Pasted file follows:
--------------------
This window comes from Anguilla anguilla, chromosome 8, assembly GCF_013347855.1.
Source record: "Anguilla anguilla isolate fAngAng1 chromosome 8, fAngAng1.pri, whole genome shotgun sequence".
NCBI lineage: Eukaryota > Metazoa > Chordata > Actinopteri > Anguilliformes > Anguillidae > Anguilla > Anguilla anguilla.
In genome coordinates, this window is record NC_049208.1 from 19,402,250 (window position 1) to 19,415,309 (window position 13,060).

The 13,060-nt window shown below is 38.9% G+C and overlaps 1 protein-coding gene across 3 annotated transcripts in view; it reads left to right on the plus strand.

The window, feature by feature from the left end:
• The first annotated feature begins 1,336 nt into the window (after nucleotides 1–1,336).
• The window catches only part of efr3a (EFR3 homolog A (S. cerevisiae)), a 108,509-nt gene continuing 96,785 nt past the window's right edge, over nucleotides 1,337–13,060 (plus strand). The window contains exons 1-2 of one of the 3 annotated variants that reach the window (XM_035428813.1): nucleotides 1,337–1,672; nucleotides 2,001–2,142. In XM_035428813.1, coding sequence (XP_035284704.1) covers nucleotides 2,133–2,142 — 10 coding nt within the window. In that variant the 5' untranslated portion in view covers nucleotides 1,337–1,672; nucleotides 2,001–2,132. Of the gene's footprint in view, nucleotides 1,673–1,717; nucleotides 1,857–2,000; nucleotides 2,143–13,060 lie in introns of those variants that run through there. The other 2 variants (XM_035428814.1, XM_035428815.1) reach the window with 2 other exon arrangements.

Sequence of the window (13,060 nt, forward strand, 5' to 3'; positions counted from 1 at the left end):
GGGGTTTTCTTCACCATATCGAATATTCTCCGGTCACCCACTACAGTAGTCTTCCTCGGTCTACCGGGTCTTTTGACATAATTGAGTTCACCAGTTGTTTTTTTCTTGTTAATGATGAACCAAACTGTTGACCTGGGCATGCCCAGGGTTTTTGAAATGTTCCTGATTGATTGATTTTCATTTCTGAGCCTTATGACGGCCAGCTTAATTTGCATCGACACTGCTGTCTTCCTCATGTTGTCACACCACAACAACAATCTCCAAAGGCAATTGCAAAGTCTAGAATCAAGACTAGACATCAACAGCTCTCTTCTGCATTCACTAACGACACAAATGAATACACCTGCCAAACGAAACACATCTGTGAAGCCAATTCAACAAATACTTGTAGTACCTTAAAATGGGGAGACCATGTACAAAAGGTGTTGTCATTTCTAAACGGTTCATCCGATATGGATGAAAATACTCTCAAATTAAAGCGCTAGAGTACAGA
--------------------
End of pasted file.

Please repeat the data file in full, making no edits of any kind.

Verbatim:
This window comes from Anguilla anguilla, chromosome 8, assembly GCF_013347855.1.
Source record: "Anguilla anguilla isolate fAngAng1 chromosome 8, fAngAng1.pri, whole genome shotgun sequence".
NCBI lineage: Eukaryota > Metazoa > Chordata > Actinopteri > Anguilliformes > Anguillidae > Anguilla > Anguilla anguilla.
In genome coordinates, this window is record NC_049208.1 from 19,402,250 (window position 1) to 19,415,309 (window position 13,060).

The 13,060-nt window shown below is 38.9% G+C and overlaps 1 protein-coding gene across 3 annotated transcripts in view; it reads left to right on the plus strand.

The window, feature by feature from the left end:
• The first annotated feature begins 1,336 nt into the window (after nucleotides 1–1,336).
• The window catches only part of efr3a (EFR3 homolog A (S. cerevisiae)), a 108,509-nt gene continuing 96,785 nt past the window's right edge, over nucleotides 1,337–13,060 (plus strand). The window contains exons 1-2 of one of the 3 annotated variants that reach the window (XM_035428813.1): nucleotides 1,337–1,672; nucleotides 2,001–2,142. In XM_035428813.1, coding sequence (XP_035284704.1) covers nucleotides 2,133–2,142 — 10 coding nt within the window. In that variant the 5' untranslated portion in view covers nucleotides 1,337–1,672; nucleotides 2,001–2,132. Of the gene's footprint in view, nucleotides 1,673–1,717; nucleotides 1,857–2,000; nucleotides 2,143–13,060 lie in introns of those variants that run through there. The other 2 variants (XM_035428814.1, XM_035428815.1) reach the window with 2 other exon arrangements.

Sequence of the window (13,060 nt, forward strand, 5' to 3'; positions counted from 1 at the left end):
GGGGTTTTCTTCACCATATCGAATATTCTCCGGTCACCCACTACAGTAGTCTTCCTCGGTCTACCGGGTCTTTTGACATAATTGAGTTCACCAGTTGTTTTTTTCTTGTTAATGATGAACCAAACTGTTGACCTGGGCATGCCCAGGGTTTTTGAAATGTTCCTGATTGATTGATTTTCATTTCTGAGCCTTATGACGGCCAGCTTAATTTGCATCGACACTGCTGTCTTCCTCATGTTGTCACACCACAACAACAATCTCCAAAGGCAATTGCAAAGTCTAGAATCAAGACTAGACATCAACAGCTCTCTTCTGCATTCACTAACGACACAAATGAATACACCTGCCAAACGAAACACATCTGTGAAGCCAATTCAACAAATACTTGTAGTACCTTAAAATGGGGAGACCATGTACAAAAGGTGTTGTCATTTCTAAACGGTTCATCCGATATGGATGAAAATACTCTCAAATTAAAGCGCTAGAGTACAGA